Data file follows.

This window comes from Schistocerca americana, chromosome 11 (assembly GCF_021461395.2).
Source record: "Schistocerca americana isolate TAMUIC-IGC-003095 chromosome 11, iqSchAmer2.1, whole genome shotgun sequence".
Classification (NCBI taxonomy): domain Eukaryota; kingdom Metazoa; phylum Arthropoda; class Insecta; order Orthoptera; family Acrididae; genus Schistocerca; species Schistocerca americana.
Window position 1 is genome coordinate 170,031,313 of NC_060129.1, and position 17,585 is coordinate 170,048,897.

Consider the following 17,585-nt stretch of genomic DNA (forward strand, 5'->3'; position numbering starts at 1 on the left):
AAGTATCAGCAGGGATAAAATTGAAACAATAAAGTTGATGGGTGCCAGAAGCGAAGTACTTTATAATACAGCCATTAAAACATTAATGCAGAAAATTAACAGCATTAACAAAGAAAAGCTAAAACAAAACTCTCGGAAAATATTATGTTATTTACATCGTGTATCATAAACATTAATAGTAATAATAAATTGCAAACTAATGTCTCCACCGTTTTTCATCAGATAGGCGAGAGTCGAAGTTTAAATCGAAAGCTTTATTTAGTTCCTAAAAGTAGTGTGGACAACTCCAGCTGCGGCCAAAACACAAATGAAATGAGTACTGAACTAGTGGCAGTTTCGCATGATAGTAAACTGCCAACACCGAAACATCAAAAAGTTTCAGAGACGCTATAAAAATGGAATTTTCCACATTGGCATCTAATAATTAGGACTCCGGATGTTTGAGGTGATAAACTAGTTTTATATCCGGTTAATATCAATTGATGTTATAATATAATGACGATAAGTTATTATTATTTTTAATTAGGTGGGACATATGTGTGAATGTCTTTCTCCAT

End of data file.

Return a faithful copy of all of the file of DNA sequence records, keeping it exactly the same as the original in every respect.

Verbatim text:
This window comes from Schistocerca americana, chromosome 11 (assembly GCF_021461395.2).
Source record: "Schistocerca americana isolate TAMUIC-IGC-003095 chromosome 11, iqSchAmer2.1, whole genome shotgun sequence".
Classification (NCBI taxonomy): domain Eukaryota; kingdom Metazoa; phylum Arthropoda; class Insecta; order Orthoptera; family Acrididae; genus Schistocerca; species Schistocerca americana.
Window position 1 is genome coordinate 170,031,313 of NC_060129.1, and position 17,585 is coordinate 170,048,897.

Consider the following 17,585-nt stretch of genomic DNA (forward strand, 5'->3'; position numbering starts at 1 on the left):
AAGTATCAGCAGGGATAAAATTGAAACAATAAAGTTGATGGGTGCCAGAAGCGAAGTACTTTATAATACAGCCATTAAAACATTAATGCAGAAAATTAACAGCATTAACAAAGAAAAGCTAAAACAAAACTCTCGGAAAATATTATGTTATTTACATCGTGTATCATAAACATTAATAGTAATAATAAATTGCAAACTAATGTCTCCACCGTTTTTCATCAGATAGGCGAGAGTCGAAGTTTAAATCGAAAGCTTTATTTAGTTCCTAAAAGTAGTGTGGACAACTCCAGCTGCGGCCAAAACACAAATGAAATGAGTACTGAACTAGTGGCAGTTTCGCATGATAGTAAACTGCCAACACCGAAACATCAAAAAGTTTCAGAGACGCTATAAAAATGGAATTTTCCACATTGGCATCTAATAATTAGGACTCCGGATGTTTGAGGTGATAAACTAGTTTTATATCCGGTTAATATCAATTGATGTTATAATATAATGACGATAAGTTATTATTATTTTTAATTAGGTGGGACATATGTGTGAATGTCTTTCTCCAT